At some point in our life, we will find ourselves broken. This is an absolute non-negotiable. It may come earlier for you, or later for you, or in a different form than you expected. But we all suffer; we all hold, in our hearts, minds, and bodies, the lingering wounds. So, almost inevitably, we will all find ourselves in that lonely chapel, right at our breaking point, begging God for healing. Yet don’t we find that healing never comes as we think it will?
Fall of my sophomore year of college, I studied abroad in my school’s Austrian program. It was an incredible and cleansing experience, but it was a difficult semester. The distance from home and all things familiar gave me space and silence to look at my life in a new light, with a new clarity of depth, and I found a lot of brokenness. And not just any brokenness, but a deeper level of brokenness from wounds I thought I had already dealt with. I was struggling, and I felt ashamed, as if I were a failure in my attempts to heal. Towards the end of the semester, the program sent us on a ten-day pilgrimage to Rome and Assisi, which all the other students enjoyed in raptures of awe and prayer, and which I struggled through, trying to pretend I wasn’t numb, exhausted, and miserable. On one of the last days in Assisi, there was an opportunity for me to go to prayer teams after a Eucharistic praise and worship, and I poured out my misery to that prayer team like I never have before. As they prayed with me, one of them told me that he had an image for me, an image that was deeply healing and that I have treasured and prayed with ever since.
He told me to imagine I was walking deep into the crypt of St. Francis and kneeling before the tomb to pray. He told me to imagine that as I was kneeling there, I was crying, mourning my own brokenness and grieving what had been lost, ruined, stolen. And to imagine that as I did, Christ rose out of the tomb and stood in front of me, crying just as I was. Then I could see every wound of my own in Him. I could know that He bore each of my wounds, He knew them intimately and tenderly, and He mourned them as I did. My wounds were the place of my deepest similarity, connection, and intimacy with Christ suffering. My wounds were how I knew Him and how He knew me, and therefore, were also wounds of the greatest glory and rejoicing.
There is a technique used in Japanese pottery called kintsugi. When a dish breaks, instead of throwing it out, the potter will essentially weld the pieces back together with liquid gold. When it is finished, the dish is more beautiful than before, not despite the cracks but because of them. The veins of gold make it clear that the dish is not whole and untouched, and will never be so, yet they restore the dish’s ability to hold water and beautify the piece as a whole. They glorify the dish precisely in the place of its greatest weakness.
If His glory is in His wounds, if He is truly a God who knows the intimacy of our small suffering, then His healing grace will never really be as small and confined as just making your wounds disappear. In a smaller way, your own glory will be in your wounds. He doesn’t want to make your wounds disappear, or even to work past them or despite them. He wants to work specifically in them; your greatest shame turned into His greatest glory. Your wounds are not just your place of greatest hurt; they are the place He is going to embrace, gild with gold, and come to dwell in. Your wounds will be your sanctity, if you let them.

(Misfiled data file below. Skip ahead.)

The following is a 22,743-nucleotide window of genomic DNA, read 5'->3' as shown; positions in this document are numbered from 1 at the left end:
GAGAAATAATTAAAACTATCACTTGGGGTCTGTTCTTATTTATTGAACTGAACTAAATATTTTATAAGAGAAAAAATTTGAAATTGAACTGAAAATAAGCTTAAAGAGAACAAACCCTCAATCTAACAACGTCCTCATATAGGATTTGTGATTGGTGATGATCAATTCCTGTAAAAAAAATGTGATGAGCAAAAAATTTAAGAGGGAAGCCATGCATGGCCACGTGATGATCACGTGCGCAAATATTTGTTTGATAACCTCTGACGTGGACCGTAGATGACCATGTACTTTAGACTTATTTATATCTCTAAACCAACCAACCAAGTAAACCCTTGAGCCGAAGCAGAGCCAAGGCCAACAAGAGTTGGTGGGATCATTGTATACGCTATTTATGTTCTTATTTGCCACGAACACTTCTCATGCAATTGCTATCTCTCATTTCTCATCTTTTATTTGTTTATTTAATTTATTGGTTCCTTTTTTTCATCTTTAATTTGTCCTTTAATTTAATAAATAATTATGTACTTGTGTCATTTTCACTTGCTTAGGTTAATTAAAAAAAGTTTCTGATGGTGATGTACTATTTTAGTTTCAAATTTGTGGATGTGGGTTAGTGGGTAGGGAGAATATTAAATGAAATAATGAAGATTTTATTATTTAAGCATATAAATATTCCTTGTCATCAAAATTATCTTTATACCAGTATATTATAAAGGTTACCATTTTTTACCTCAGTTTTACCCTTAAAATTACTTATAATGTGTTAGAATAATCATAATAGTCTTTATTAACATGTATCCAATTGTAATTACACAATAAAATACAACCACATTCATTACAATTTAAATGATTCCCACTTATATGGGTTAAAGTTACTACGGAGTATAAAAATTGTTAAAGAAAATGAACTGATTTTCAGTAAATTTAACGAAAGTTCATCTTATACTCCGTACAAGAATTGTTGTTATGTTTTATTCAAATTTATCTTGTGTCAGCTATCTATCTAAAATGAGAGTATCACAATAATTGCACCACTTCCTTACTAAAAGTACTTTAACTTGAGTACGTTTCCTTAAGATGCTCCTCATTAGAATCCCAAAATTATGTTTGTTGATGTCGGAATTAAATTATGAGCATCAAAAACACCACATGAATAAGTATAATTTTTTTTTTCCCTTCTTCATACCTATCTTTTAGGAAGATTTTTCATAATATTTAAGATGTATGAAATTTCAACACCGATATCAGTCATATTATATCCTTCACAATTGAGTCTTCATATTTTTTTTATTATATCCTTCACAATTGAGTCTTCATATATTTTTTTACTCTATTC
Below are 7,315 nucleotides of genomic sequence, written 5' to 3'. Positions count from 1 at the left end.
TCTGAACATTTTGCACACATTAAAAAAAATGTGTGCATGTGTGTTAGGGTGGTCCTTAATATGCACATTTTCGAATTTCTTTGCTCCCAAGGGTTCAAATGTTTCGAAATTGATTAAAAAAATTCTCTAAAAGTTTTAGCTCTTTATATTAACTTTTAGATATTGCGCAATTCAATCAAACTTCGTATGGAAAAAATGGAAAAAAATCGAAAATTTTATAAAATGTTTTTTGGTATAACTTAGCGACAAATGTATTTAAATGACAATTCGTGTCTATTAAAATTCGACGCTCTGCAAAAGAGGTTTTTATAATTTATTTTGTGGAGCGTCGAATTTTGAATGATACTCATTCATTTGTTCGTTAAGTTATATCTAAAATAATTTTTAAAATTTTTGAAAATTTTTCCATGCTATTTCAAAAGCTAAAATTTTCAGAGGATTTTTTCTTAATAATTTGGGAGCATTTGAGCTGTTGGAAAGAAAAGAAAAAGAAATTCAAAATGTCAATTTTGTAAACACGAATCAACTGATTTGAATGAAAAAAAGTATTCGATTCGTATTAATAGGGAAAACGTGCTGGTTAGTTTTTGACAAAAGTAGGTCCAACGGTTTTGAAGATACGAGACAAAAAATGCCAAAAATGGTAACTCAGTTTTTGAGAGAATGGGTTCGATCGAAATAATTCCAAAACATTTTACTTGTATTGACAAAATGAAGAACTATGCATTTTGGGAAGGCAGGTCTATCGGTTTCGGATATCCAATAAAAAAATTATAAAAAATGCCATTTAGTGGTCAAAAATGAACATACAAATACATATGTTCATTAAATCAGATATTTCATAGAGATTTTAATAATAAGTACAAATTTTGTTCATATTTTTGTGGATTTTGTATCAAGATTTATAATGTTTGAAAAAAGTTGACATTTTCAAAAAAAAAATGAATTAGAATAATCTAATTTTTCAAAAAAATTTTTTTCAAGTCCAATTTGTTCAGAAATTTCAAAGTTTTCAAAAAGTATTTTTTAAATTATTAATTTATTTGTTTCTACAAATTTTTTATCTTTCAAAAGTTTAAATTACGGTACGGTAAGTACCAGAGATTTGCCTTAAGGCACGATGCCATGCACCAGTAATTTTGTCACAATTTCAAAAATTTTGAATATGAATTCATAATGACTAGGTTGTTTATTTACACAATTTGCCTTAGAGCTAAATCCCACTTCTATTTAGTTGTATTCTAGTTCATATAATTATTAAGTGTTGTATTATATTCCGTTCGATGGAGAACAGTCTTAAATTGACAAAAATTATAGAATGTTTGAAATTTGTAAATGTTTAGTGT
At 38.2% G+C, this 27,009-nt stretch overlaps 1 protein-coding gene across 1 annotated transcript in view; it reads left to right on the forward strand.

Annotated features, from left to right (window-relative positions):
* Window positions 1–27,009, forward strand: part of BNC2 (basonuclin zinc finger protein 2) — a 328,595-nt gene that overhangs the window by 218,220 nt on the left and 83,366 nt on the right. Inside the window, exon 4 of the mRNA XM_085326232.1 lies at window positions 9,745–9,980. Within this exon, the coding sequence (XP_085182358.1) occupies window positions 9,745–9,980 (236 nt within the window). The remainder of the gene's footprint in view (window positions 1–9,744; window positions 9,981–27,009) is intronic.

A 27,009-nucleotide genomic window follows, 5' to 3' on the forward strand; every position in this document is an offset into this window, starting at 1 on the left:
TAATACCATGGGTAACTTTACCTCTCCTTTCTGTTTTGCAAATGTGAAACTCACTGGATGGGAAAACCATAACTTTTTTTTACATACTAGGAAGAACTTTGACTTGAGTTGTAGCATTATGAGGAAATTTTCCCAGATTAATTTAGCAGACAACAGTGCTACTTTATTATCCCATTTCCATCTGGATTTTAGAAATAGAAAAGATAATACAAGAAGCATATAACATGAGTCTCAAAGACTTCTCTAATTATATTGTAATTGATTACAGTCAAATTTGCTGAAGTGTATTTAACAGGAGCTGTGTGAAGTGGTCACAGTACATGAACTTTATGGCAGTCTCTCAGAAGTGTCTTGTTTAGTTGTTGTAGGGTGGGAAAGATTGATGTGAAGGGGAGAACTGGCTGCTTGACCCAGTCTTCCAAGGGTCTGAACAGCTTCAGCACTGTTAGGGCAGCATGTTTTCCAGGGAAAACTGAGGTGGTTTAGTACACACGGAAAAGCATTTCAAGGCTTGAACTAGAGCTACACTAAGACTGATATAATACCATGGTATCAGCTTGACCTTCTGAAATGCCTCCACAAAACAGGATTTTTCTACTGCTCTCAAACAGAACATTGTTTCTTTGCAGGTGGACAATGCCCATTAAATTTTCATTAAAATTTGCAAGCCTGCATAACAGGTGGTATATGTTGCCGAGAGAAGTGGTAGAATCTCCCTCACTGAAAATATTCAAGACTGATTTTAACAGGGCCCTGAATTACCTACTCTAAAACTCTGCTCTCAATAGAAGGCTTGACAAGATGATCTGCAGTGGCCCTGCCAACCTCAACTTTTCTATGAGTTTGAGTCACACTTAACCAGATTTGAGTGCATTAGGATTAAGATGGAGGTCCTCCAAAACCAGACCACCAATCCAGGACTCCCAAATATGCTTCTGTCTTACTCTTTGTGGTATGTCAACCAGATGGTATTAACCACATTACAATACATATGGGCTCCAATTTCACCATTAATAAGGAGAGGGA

Great, you say. I don’t know about that image stuff, you say. That pottery metaphor is old news, you say. You’re not actually telling me what I can do. Well then, buckle up for some real concrete tips on how to live out this understanding of healing.
1. Check your language.
When you are in prayer, what language do you use when asking for healing? What language does your heart use? Are you asking Him to wave a magic wand, so all your hurt disappears? Are you asking Him to just take away your suffering? Or are you asking Him to work in your hurt, to sit in your suffering, to transform your wounds? He is a miracle-worker, and if it be His will, maybe one day your suffering will just disappear. But it’s a lot more likely that these requests are a convenient way for you to hide from your own wounds. Which gets me to my second tip.
2. Get intimate.
If your wounds are this important, then you need to get to know them. Hiding from your own hurt is a natural human impulse, and probably not a sin, but there is a beautiful power in pursuing an intimacy with your wounds. Here are some very important questions you may want to take to prayer and silence. What are your wounds? Where do they come from? What patterns of action stem from these wounds? Which of these patterns are healthy and which do you need to fix? How have you actively pursued fixing these patterns? Name the answers to all of these questions. Pursue your wounds with a gentle curiosity instead of dread and fear and watch how He meets you there.
3. Be bold.
Once you have answered some of these questions, or at least started to, make a concrete plan. You cannot just tell yourself you wish to heal and then do nothing. Pursue what it takes to transform your wounds. No matter what. If you decide you need more prayer time, commit to it. If you decide you need therapy (PSA: you probably do), swallow the butterflies and sign up. If you decide you need more sleep, exercise, or food, start building those habits. This is not just our comfort we are talking about; this is not just a hot tip to hopefully cry less or laugh more. Our approach to our wounds runs parallel to our approach to God’s call. Our approach to our wounds is our approach to sainthood. Hold nothing back.